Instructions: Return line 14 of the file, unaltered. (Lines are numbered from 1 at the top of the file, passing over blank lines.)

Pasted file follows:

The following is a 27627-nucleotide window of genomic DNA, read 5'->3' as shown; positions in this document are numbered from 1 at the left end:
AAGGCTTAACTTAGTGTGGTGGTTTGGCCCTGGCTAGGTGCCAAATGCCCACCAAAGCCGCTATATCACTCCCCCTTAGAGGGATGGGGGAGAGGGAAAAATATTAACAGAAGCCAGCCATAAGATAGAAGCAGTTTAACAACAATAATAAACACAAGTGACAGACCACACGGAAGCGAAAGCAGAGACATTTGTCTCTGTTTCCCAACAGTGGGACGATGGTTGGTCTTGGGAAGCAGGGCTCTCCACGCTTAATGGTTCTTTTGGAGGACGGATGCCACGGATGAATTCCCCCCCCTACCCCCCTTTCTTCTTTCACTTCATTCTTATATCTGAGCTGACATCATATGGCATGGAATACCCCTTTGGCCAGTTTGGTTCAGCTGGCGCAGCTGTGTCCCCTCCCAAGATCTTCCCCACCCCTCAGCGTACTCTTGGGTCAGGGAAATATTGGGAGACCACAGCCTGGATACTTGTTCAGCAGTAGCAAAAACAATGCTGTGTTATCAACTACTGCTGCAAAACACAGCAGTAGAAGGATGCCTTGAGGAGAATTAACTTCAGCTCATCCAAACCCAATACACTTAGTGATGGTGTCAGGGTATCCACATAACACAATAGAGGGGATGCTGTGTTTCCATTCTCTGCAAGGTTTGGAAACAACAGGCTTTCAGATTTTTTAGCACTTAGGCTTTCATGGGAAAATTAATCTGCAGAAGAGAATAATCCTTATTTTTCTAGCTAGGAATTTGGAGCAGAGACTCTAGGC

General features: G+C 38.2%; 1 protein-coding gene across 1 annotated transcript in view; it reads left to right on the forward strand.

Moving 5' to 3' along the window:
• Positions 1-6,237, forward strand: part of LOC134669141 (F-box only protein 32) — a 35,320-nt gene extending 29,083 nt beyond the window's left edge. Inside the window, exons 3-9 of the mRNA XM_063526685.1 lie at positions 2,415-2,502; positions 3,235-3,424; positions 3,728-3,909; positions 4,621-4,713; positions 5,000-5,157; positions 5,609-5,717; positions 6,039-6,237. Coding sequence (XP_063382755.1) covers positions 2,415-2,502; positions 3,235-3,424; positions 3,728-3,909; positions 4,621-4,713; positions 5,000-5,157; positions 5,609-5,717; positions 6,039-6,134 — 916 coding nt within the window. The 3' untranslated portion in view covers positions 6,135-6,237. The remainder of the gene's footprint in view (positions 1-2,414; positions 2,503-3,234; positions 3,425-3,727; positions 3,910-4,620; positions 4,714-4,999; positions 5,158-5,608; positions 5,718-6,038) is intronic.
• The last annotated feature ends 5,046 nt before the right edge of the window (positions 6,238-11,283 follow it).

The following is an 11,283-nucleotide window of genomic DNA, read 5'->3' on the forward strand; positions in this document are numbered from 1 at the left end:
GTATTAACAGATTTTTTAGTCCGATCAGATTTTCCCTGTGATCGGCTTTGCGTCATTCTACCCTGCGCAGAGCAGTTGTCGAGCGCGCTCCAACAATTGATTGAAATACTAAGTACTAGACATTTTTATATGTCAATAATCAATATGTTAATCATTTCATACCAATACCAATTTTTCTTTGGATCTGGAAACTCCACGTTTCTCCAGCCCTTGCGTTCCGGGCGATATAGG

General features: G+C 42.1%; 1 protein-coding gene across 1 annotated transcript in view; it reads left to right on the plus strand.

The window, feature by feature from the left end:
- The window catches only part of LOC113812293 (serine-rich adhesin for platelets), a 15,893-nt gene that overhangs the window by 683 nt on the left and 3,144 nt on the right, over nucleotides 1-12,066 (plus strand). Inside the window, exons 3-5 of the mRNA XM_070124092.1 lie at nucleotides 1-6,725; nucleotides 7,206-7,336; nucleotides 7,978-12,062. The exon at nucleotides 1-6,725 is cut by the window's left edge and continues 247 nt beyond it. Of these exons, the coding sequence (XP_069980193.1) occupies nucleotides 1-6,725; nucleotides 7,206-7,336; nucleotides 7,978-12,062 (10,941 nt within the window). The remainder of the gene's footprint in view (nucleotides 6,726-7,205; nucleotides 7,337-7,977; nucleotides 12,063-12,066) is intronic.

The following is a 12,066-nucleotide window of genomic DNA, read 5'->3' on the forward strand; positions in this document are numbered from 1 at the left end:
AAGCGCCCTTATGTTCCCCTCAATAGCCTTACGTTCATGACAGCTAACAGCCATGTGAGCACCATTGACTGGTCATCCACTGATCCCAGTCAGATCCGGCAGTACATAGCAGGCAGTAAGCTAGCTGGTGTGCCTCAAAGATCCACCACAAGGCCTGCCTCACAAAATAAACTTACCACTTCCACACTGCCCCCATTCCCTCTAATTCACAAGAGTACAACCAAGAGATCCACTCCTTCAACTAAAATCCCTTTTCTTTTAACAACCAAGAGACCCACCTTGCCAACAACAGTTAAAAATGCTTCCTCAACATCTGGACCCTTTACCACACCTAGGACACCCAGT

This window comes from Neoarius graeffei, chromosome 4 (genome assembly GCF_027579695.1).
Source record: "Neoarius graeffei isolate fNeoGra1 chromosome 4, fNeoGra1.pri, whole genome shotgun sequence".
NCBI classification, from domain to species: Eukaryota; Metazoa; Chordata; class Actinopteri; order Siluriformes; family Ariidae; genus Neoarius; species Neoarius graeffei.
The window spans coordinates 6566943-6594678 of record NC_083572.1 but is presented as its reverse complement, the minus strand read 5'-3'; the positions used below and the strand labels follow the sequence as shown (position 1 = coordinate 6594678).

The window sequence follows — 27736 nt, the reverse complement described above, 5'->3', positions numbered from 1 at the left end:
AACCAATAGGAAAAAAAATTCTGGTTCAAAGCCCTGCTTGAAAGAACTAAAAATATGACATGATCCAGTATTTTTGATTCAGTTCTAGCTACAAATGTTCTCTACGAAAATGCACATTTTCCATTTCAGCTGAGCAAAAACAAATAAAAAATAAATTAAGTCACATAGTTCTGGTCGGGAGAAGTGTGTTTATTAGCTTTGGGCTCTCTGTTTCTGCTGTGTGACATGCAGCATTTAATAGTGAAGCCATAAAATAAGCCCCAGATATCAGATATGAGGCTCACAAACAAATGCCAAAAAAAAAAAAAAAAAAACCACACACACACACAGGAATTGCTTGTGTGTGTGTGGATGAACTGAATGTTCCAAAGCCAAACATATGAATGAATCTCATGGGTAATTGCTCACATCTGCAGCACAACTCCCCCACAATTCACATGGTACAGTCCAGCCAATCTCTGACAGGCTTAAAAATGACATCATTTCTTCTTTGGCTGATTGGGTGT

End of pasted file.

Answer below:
This window comes from Neoarius graeffei, chromosome 4 (genome assembly GCF_027579695.1).